• 2635 North 7th Street, Grand Junction, Colorado 81501
  • 970-298-CARE (2273) / 1-800-458-3888

Patient Rights

As a patient or patient’s designated representative of St. Mary’s Medical Center, you have the right to:

  • To receive kind and respectful care, regardless of your personal values and beliefs, age, sex, race, color, religion, national origin or ability to pay for the care.
  • To get complete, current information about your diagnosis, treatment and prognosis from your physician in terms you can understand.
  • To know, by name, the physician responsible for your care and/or the physician providing procedures or treatments for you.
  • To participate in decisions about your care, and to receive from your physician information necessary to give informed consent before the start of any procedure and/or treatment. Except in emergencies, information should include the specific procedure and/or treatment, the medically significant risks involved, the likely length of disability and medically significant alternatives.
  • To refuse treatment to the extent permitted by law, and to be informed of the medical consequences if you do refuse treatment. 
  • To give or to withhold informed consent to produce or use recordings, films, or other images of patients for purposes other than their care.
  • To be told if there are plans to be involved in or perform human research affecting your care or treatment and to refuse to participate in such research projects.
  • To name a decision-maker for the times when you may not be able to make decisions for yourself, to receive information about formulating or revising an Advance Directive, to provide it to your physician and your service provider, and expect that it be followed as long as it is not intended to end life or make death occur sooner. 
  • To be told about pain and pain relief measures, and to participate in the development and implementation of a pain management plan. 
  • To be free from restraints that are not medically necessary. 
  • To express spiritual beliefs and cultural practices, as long as these do not harm others, interfere with treatment, or interfere with hospital processes. 
  • To be involved in ethical questions that come up during your care and to ask for help from the Ethics Committee, which is available to help patients make difficult decisions. Some ethical questions may include refusing CPR, or other life prolonging actions, or stopping life sustaining treatments, such as a breathing machine or feeding tube.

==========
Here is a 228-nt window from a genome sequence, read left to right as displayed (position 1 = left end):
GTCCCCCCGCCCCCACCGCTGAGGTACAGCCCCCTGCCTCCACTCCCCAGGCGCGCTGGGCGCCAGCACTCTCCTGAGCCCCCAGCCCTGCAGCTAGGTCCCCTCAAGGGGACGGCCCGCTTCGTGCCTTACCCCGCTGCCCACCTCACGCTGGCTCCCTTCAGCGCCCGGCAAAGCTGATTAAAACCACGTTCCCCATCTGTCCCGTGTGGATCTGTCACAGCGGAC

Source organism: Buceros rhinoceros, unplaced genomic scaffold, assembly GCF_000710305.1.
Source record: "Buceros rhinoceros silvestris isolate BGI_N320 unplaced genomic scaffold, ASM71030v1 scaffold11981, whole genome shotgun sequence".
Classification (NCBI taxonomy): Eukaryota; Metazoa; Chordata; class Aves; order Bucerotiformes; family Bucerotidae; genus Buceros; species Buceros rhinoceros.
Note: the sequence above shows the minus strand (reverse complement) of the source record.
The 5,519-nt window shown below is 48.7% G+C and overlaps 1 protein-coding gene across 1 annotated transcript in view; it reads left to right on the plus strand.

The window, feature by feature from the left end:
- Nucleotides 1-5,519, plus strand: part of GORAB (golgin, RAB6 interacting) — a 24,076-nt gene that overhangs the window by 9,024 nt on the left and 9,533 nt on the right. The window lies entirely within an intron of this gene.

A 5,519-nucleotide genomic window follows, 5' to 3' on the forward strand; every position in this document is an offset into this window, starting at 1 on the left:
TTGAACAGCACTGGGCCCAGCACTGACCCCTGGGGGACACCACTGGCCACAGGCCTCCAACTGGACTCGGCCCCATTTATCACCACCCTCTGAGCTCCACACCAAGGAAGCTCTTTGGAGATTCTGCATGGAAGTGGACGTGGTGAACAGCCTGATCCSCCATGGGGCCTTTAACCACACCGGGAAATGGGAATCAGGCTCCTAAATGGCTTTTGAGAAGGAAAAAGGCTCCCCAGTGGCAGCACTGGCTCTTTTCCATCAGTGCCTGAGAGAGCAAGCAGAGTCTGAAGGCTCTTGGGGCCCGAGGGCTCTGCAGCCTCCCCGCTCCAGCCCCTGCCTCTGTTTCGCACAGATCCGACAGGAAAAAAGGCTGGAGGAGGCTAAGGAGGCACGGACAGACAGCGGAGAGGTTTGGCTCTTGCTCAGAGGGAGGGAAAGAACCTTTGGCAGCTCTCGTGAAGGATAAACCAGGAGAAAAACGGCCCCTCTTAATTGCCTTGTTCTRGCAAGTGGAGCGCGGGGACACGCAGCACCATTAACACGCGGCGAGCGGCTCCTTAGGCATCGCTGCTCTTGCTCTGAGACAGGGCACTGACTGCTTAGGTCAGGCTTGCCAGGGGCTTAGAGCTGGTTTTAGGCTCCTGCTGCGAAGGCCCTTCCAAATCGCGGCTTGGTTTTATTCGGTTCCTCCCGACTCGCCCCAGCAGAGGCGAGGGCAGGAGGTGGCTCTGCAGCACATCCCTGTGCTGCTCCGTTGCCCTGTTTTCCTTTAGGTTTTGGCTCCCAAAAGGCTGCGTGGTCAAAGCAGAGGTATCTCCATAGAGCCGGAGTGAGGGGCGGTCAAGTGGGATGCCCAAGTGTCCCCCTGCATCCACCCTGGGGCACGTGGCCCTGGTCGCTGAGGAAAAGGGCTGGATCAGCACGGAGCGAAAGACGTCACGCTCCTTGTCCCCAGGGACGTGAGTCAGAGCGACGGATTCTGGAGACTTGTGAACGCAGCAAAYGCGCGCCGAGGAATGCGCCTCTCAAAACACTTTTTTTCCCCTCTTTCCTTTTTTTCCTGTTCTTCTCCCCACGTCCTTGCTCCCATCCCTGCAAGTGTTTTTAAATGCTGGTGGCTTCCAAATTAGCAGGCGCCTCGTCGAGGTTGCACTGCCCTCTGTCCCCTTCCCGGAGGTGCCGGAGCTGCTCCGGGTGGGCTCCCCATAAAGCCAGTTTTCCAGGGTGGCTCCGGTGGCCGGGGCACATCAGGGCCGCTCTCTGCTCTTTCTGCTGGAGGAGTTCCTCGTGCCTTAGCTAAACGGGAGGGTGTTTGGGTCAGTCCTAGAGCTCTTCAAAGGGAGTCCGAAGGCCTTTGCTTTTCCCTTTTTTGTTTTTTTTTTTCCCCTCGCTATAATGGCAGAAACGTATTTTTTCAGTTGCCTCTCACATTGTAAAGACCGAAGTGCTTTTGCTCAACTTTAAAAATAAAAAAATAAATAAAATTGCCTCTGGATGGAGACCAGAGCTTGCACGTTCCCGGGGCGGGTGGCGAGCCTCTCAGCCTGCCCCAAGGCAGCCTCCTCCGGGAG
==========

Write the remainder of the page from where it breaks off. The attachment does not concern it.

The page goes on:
• To privacy and confidentiality about your care and medical records.
  • To look at your medical records, request an amendment to them, and to have the information explained, except when restricted by law. 
  • To voice complaints and recommend changes freely without being subject to coercion, discrimination, reprisal, or unreasonable interruption of care. If you wish to file a formal grievance, you may get information about the Patient Grievance Process from the Patient Representative during weekdays, or the house supervisor on evenings and weekends. You have the right to speak to an administrator regarding a complaint or grievance. Call the main hospital number and ask for the hospital supervisor or administrator on call. You have the right to file a grievance with the state of Colorado regardless of whether you have first used our internal grievance process. 
  • To request reasonable accommodation, auxiliary aids or services, as needed for individuals with disabilities. Access features available include: level access into first floor levels with elevator access to other floors, fully accessible offices, restrooms, cafeteria, patient treatment areas, etc. Let the receptionist or your nurse know if you require specific auxiliary aids or services. Complaints regarding discrimination should also be directed to the Patient Representative.
  • To be free from abuse or harassment, and to access protective services, including guardianship and advocacy services, and child or adult protective services. 
  • To have a family member, or representative of your choice, and your own physician, notified of your admission to the hospital promptly upon request. 
  • To have a family member, friend, or other individual (regardless of age, race, ethnicity, religion, culture, language, physical or mental disability, socioeconomic status, sex, sexual orientation, and gender identity or expression) to be present for emotional support during the course of stay unless the individual’s presence infringes on others’ rights, safety, or is medically or therapeutically contraindicated. The individual may or may not be your surrogate decision-maker or legally authorized representative. 
  • To receive information in a manner you understand including language interpreting and translation. A full range of assistive and communication aids including qualified sign language interpreters and readers is available at no cost to the patient.
  • To an environment that is safe, secure, comfortable, preserves dignity, and contributes to a positive self-image.